I still have to wonder why we are so easily taken in? The question was set up to play upon our fears. "The Dangers" Oh my! Yes! Tell me so that I may avoid it because I know there are many dangerous things in the world. Then the mind goes blank over Dihydrogen Monoxide. Then we are sucked in. It is purposely phrased to deceive and it points up how sooooo much of what passes for information is just - dare I say it - fear mongering. The more information I have the easier it is getting to be deceived or even to deceive myself when I am only Googling for the things that support my case. It is better to have a forum of people comprising those who agree and disagree (in varying degrees, of course) to look into things. Thank you once again.
Jyrkkä Jätkä
Posted: Thursday, September 23, 2010 12:34:46 PM

Rank: Advanced Member

Joined: 9/21/2009
Posts: 47,898
Neurons: 675,964
Location: Helsinki, Southern Finland Province, Finland
Nearly all the Finns just love to eat salmiakki candies which contain large amount of ammonium chloride.
Jyrkkä Jätkä
Posted: Saturday, September 25, 2010 6:25:07 PM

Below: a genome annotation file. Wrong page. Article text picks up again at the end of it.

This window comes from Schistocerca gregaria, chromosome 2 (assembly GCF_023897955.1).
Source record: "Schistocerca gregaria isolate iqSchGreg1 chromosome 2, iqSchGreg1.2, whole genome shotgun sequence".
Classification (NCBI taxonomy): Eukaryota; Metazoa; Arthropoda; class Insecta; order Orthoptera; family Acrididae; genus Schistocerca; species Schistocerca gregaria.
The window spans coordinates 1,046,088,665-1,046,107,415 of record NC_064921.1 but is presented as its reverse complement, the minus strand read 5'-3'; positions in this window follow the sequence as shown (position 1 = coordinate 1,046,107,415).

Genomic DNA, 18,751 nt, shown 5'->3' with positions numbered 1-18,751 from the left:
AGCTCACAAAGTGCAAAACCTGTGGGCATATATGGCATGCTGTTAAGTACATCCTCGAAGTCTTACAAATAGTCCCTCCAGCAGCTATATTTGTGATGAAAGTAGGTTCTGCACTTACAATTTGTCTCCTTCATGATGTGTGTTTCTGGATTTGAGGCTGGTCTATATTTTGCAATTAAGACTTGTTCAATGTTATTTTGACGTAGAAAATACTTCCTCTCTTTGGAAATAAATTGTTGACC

Rank: Advanced Member

Joined: 9/21/2009
Posts: 47,898
Neurons: 675,964
Location: Helsinki, Southern Finland Province, Finland
Happened to find also the "official" DHMO.org research site ;-)
Tovarish
Posted: Saturday, September 25, 2010 9:42:06 PM
Rank: Advanced Member

Joined: 9/2/2009
Posts: 11,101
Neurons: 39,933
Location: Booligal, New South Wales, Australia
I have a golfing story for you.

A little sandwich bag of dark brown pellets, around the size of your thumb nail, were being given out freely at the local Club House.

Described as 'Memory Pills'.

At the 19 hole many golfers have a memory problem, so they were accepted with enthusiasm.

After much spitting and coughing, they were identified as Kangaroo Droppings, collected from all around the course.

"I told you, once you had tasted them you would never forget them", and they worked didn't they????"

So even the out of town visiter know what "Memory Pills" are now.

You have to make your own entertainment in the bush, ha ha

Users browsing this topic
Guest


Forum Jump
You cannot post new topics in this forum.
You cannot reply to topics in this forum.
You cannot delete your posts in this forum.
You cannot edit your posts in this forum.
You cannot create polls in this forum.
You cannot vote in polls in this forum.